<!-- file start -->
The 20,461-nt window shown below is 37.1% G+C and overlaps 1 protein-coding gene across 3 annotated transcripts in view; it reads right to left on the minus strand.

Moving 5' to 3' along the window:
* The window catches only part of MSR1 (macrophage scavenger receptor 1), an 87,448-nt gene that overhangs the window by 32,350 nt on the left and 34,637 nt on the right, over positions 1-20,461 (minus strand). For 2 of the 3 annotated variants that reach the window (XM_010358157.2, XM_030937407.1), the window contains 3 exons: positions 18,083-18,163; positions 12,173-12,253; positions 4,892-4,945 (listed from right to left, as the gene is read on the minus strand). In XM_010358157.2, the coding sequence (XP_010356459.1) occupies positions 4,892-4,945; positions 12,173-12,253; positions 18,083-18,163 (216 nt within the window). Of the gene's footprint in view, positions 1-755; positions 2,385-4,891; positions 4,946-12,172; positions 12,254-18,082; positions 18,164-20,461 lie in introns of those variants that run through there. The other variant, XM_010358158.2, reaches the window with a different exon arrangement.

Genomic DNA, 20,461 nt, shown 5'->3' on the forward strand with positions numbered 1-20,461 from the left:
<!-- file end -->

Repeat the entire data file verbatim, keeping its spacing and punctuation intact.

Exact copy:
The 20,461-nt window shown below is 37.1% G+C and overlaps 1 protein-coding gene across 3 annotated transcripts in view; it reads right to left on the minus strand.

Moving 5' to 3' along the window:
* The window catches only part of MSR1 (macrophage scavenger receptor 1), an 87,448-nt gene that overhangs the window by 32,350 nt on the left and 34,637 nt on the right, over positions 1-20,461 (minus strand). For 2 of the 3 annotated variants that reach the window (XM_010358157.2, XM_030937407.1), the window contains 3 exons: positions 18,083-18,163; positions 12,173-12,253; positions 4,892-4,945 (listed from right to left, as the gene is read on the minus strand). In XM_010358157.2, the coding sequence (XP_010356459.1) occupies positions 4,892-4,945; positions 12,173-12,253; positions 18,083-18,163 (216 nt within the window). Of the gene's footprint in view, positions 1-755; positions 2,385-4,891; positions 4,946-12,172; positions 12,254-18,082; positions 18,164-20,461 lie in introns of those variants that run through there. The other variant, XM_010358158.2, reaches the window with a different exon arrangement.

Genomic DNA, 20,461 nt, shown 5'->3' on the forward strand with positions numbered 1-20,461 from the left: